Cinnabar moth caterpillar, Tyria jacobaeae, feeding on Ragwort, Norfolk, July, Summer

Cinnabar moth caterpillar, Tyria jacobaeae, feeding on Ragwort, Norfolk, July, Summer, Hoverfly on flower

 

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Japan – Part 3

  • July 9, 2016 3:42 pm

The final part of my Japanese wildlife blog focuses on the bird life of Kyoto Imperial Palace Park. Kyoto is so different compared to the neat, reserved, business city of Tokyo, it’s more vibrant, and full of temples with little green spaces tucked in everywhere. Down by the river, Grey Herons, Little Egrets and Great White Egrets patrol the shallow waters. Large shadows lurk beneath, curving carp winding themselves slowly around the rocks. Eastern Spot-billed Ducks (Anas zonorhyncha) dabble at the waters edge, rather plain and brown at first glance, but a closer looks reveals an attractive cream eye stripe, a pretty little duck. Walking along the concrete footpath alongside the gently flowing waters I’m amazed to see a large raptor circling overhead, a Black-eared Kite (Milvus lineatus). It glides up to perch on a roof top, surveying it’s urban territory. Back home this is how our Red Kites used to be seen, back when they were common and un-persecuted, cleaning up scraps in our cities.

I visited the Kyoto Imperial Palace Park for my final photography session, it was hot and intensely humid, the air thick and uncomfortably close. I headed over to a little stream, and found some birds drinking and cooling off. Overhead the familiar ‘zip-zip-zip’ calls of a group of Long-tailed Tits (Aegithalos caudatus), the adults bringing the youngsters down to drink.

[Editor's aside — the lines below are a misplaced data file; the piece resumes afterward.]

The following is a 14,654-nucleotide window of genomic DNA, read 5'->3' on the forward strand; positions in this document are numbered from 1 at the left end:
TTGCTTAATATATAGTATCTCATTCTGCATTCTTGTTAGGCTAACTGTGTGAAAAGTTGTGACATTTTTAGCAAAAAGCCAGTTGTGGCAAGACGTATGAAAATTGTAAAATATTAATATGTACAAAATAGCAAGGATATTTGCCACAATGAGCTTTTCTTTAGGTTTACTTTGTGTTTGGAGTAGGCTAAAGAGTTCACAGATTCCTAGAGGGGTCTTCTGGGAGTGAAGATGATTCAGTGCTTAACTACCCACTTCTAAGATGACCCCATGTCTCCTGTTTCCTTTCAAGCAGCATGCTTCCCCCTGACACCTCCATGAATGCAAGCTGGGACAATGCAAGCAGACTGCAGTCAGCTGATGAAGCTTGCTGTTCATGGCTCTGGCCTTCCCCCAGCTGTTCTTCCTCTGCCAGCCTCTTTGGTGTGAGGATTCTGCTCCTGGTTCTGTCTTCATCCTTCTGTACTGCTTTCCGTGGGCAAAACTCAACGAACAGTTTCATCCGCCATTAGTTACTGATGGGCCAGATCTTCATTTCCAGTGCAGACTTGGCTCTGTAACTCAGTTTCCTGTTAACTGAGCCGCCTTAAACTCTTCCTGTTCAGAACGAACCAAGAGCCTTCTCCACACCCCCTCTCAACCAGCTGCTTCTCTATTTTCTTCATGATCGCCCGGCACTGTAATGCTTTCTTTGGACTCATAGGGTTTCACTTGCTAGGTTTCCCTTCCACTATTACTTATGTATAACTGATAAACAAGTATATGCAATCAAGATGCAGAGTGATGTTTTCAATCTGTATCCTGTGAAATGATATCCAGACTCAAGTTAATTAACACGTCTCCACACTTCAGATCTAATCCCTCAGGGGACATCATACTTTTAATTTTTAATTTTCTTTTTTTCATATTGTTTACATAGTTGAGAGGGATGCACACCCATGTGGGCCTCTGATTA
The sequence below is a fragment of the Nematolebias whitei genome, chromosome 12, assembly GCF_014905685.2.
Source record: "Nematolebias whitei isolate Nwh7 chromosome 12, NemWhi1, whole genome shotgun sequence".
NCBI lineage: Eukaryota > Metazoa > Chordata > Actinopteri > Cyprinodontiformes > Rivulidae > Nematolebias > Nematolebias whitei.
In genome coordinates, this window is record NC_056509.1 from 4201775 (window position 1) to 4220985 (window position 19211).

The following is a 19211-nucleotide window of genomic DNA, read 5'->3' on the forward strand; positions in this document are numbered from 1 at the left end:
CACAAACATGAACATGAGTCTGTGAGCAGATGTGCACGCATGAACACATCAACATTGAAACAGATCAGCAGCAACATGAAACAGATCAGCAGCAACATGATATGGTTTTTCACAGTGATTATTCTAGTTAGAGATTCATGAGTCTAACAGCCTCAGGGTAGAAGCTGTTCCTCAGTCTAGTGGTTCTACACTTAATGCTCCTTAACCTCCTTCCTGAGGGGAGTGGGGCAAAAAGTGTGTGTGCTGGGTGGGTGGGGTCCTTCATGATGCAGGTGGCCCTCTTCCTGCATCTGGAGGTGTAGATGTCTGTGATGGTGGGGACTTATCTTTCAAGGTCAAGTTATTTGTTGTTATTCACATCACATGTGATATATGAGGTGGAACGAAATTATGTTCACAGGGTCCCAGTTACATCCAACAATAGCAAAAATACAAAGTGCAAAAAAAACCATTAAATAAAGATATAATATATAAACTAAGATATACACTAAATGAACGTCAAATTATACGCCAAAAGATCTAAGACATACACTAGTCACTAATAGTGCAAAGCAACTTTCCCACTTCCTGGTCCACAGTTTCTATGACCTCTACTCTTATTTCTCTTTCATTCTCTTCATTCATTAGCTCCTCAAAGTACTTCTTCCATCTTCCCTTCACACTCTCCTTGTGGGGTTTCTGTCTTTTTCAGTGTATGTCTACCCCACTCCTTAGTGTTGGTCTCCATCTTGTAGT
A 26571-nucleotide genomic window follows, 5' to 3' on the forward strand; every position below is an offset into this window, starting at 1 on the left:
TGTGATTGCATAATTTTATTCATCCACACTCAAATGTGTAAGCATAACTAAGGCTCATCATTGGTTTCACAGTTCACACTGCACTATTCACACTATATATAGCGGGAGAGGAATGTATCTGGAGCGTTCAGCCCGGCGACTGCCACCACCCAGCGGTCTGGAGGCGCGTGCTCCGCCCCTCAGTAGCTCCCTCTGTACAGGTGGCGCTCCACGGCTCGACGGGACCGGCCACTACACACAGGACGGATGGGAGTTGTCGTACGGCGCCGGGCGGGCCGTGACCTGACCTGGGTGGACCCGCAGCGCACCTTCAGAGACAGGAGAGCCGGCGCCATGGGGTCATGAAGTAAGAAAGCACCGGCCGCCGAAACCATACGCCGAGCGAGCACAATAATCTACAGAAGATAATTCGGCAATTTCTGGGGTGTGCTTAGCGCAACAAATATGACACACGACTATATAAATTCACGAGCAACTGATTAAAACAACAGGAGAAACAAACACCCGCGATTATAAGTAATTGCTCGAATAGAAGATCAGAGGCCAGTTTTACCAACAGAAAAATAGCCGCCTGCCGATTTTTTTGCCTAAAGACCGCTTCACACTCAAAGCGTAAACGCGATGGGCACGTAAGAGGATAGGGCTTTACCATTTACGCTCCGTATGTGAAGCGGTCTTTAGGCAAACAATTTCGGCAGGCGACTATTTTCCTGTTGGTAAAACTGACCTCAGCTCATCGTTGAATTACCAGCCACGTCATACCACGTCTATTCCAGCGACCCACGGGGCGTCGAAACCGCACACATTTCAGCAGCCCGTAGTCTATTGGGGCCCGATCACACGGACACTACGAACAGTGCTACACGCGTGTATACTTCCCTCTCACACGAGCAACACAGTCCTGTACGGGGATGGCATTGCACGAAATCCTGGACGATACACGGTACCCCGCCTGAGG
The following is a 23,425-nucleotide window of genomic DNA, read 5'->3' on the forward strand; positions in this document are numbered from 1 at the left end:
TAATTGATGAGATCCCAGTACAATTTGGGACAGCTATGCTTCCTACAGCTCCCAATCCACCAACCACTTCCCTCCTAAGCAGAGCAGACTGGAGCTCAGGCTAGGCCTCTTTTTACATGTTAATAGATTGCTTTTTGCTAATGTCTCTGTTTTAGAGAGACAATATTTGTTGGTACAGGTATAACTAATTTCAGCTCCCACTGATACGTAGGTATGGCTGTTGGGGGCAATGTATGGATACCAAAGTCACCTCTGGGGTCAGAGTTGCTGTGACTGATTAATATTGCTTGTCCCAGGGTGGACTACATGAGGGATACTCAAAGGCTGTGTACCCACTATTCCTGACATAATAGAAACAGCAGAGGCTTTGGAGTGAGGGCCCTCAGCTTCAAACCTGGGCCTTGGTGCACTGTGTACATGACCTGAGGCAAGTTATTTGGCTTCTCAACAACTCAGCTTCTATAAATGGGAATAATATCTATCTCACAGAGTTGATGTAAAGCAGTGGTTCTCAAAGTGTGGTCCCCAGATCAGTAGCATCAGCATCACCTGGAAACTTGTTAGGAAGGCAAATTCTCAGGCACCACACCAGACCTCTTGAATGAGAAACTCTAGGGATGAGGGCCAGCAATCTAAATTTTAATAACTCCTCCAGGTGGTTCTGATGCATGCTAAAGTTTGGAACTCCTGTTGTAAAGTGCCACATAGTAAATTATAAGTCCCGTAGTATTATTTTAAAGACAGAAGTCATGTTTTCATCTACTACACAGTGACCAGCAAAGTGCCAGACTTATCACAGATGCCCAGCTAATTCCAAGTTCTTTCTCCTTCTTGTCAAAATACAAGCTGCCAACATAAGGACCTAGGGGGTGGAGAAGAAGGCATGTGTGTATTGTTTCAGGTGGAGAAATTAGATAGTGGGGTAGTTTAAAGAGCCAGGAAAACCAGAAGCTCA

Long-tailed tit, Aegithalos caudatus, juvenile, in cherry tree, Kyoto Imperial Palace Park, Japan

Although incredibly neat and tidy, the park also has areas where the grass grows a little longer around the huge old trees. In a pine tree I find a juvenile White-cheeked Starling (Sturnus cineraceus), just like our own Starling, they are highly social, feeding together on the ground in just the same manner. The adult birds are pied black and white, with white cheeks as the name suggests and a vivid yellow bill. We saw them going to roost near the station too, a noisy flock murmurating around the rooftops, just like their European cousins, then waterfalling down into the trees outside the station as night fell.

White-cheeked Starling, Sturnus cineraceus, juvenile perched on pine tree, Kyoto Imperial Palace Park, Kyoto, Japan